Thursday, December 13, 2007

Wednesday afternoon in Paris, Part II - The Crypte Archaelogique

Once again, I am trying to pick up from where I left off on my travels through France. For those new to this blog, previous posts can be found here.

After spending our morning on a walking tour, a leisurely lunch on Rue Mouffetard and then in the afternoon spending a few hours at the Cluny we were tired. Our feet and legs were sore and I was in desperate need of an afternoon nap.

Except, I had more on my agenda to cover that day.

The Crypte archéologique is underneath the large courtyard in front of Notre Dame Cathedral, so it was also in front of Hôtel Dieu the cool historical place we were staying. It was also nearing 4 pm and we needed to go there before closing.

The name fits the place because it is an archaeological site. Ancient Paris or Lutecia can be seen in the stones uncovered here.

I tried my best to pay attention to what things were when we took pictures, but I will admit that due to our exhaustion we looked around at ancient stone work but we did not take good notes.

The maps and the maquettes are easier to explain. Although I should warn anyone planning on visiting Paris that those were part of a special exhibit that I think only lasts until May 2008.

I was particularly interested in these exhibits since it is what historians think Paris looked like at various times in history.

Here is a relief map of the swampy, marshy land mass that was once Lutecia.


Here is a map of the Roman settlement of Lutecia. There is not a lot shown on this map, but you can see the forum, the théâtre, and the citadel (although that is not marked.)


Here is a maquette of Roman Lutecia and you can see that it was a thriving city.


The Romans for all their efforts building this great city did not create much in regards to defense. The most was some ramparts on the island, but not on the left bank which from the above maquette shows was populated. Here is a map of the Roman defensive walls on the island and its proximity to the Palais.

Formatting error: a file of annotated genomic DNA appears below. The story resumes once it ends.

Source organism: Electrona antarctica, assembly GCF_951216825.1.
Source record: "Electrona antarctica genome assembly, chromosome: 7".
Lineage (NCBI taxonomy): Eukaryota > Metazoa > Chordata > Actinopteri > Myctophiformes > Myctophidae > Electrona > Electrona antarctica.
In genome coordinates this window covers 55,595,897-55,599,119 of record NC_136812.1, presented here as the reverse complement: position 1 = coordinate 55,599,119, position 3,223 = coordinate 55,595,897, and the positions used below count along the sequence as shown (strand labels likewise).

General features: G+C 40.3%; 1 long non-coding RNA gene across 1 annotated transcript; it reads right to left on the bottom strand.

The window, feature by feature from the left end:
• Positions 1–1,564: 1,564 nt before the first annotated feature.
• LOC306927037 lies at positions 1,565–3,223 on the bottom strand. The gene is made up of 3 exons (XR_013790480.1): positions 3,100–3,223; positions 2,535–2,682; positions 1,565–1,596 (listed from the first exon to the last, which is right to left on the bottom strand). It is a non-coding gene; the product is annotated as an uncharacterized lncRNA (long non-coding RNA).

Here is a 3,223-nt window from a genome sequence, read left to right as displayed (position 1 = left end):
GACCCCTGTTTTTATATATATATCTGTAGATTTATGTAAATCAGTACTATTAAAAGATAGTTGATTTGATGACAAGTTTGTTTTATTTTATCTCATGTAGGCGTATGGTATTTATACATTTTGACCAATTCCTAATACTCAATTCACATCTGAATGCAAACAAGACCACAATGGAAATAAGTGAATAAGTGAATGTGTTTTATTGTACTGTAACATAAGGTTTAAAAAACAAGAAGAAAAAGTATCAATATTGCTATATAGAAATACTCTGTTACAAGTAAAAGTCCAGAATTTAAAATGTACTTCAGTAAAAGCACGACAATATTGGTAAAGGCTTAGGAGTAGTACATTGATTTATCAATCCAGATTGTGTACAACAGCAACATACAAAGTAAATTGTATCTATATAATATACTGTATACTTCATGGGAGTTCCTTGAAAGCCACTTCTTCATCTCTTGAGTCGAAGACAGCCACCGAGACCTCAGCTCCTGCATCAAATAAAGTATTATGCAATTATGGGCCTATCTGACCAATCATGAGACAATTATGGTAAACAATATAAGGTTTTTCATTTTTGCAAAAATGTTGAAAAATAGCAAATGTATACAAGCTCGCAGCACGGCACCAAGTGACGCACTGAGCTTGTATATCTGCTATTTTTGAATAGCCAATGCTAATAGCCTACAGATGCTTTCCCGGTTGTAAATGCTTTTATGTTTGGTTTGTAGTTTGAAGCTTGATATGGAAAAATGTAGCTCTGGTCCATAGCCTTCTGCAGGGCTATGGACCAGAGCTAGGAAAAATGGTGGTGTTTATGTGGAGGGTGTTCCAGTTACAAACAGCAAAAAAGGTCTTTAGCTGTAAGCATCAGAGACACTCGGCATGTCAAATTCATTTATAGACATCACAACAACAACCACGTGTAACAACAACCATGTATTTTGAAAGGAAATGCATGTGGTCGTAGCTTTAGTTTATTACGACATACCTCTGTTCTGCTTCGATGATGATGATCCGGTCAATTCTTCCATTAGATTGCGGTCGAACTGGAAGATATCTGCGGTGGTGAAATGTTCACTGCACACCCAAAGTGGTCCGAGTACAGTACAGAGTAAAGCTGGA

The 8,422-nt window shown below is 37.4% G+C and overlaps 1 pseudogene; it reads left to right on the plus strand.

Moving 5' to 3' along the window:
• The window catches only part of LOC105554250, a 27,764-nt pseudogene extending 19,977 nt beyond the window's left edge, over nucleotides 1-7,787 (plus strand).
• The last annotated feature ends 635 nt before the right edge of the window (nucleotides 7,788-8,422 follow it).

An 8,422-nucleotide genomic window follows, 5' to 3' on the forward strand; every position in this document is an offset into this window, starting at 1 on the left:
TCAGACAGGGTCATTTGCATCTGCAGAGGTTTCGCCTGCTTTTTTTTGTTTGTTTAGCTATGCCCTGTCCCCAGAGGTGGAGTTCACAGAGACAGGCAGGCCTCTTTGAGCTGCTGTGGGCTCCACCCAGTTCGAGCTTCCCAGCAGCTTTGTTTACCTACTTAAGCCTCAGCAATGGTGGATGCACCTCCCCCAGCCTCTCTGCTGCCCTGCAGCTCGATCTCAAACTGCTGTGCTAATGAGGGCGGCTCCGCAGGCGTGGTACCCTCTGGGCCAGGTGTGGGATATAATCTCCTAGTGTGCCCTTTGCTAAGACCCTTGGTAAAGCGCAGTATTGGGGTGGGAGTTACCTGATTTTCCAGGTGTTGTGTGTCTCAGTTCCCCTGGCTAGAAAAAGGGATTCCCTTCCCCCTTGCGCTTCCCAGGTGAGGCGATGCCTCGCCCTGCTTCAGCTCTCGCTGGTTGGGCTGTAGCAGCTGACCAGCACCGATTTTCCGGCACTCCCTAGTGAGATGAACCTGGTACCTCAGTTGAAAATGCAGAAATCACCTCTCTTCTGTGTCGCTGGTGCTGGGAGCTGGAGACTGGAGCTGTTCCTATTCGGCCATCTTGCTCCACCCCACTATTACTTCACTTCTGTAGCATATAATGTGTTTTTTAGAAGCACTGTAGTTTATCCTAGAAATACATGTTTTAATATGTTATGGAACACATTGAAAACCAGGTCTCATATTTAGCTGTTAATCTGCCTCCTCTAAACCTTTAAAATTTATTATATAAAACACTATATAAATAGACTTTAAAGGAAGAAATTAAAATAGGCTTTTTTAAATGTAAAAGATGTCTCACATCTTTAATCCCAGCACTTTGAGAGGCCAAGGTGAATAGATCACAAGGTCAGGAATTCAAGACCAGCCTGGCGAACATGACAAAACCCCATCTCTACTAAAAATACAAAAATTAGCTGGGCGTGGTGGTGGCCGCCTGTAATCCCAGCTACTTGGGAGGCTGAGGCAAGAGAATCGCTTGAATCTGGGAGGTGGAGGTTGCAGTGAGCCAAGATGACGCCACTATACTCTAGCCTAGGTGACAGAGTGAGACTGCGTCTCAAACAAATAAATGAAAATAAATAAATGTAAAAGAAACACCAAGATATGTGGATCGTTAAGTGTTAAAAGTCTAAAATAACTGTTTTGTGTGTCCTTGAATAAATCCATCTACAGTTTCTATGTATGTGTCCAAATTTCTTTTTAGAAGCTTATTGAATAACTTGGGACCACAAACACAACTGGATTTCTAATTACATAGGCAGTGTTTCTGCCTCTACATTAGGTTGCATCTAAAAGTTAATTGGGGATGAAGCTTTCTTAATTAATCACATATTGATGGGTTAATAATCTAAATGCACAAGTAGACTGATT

Here is the description they gave of the remnants of the ramparts.


Here are the vestiges of the ramparts that remain.

Because there was not much to protect the city of Paris, it was plundered repeatedly by the Vikings in the ninth century. The left bank suffered tremendously.

Centuries later, Paris was protected from invading armies when Philippe Auguste had a large wall built surrounding the city whose length was about 5,200 meters and enclosed nearly 250 hectares. (According to Jean-Denis G.G. Lepage's The Fortifications of Paris.)

Here is a map of that great wall.


And the maquette showing how densely populated historians believe Paris was at that time.


Here is another maquette that shows the old Hôtel Dieu's location in proximity to Notre Dame. Part of it used to be on top of a bridge over the River Seine.



Compare that to an old wood cut that hangs in the current Hôtel Dieu. You can still see the building crossing the river.

There is also not much space between the buildings, little room for a plaza in front of Notre Dame.


Here's another view of the maquette and this time you can see medieval houses and how crowded they were.



Below is a cross section to see exactly where the Crypte and all its holdings are in relation to Notre Dame. Off on the left of the picture is the cathedral, at the bottom of the picture is where Hôtel Dieu is now situated, the top of the photo is the Seine River and the left bank.

If you squint you can see the statue of Charlemagne represented. (Hint look under the name Charlemagne!).



Ah yes, more ruins and Roman arches!


After finishing here, we needed to rest. Having an extravagant night out on the town was not something we had any energy for. Instead, we grabbed a sandwich baguette, a bottle of wine and we ate in our hotel room. We slept for a few hours and then...we got went out again.

You see, Notre Dame was having a multi-media show about the history of Paris that started every night at nine o'clock. I simply had to see it one night.

We sat in the hard chairs watching the slide show with English subtitles, hearing Gregorian chants and feeling warm air surround us.

Once the show passed the time of Philippe Auguste, I found my eyelids drooping more and more. It was the "I will just close my eyes for a few seconds" promise that made me realize that both of us would be far more comfortable just surrendering to sleep than continue to nod off while sitting upright.

Next time: the Louvre.




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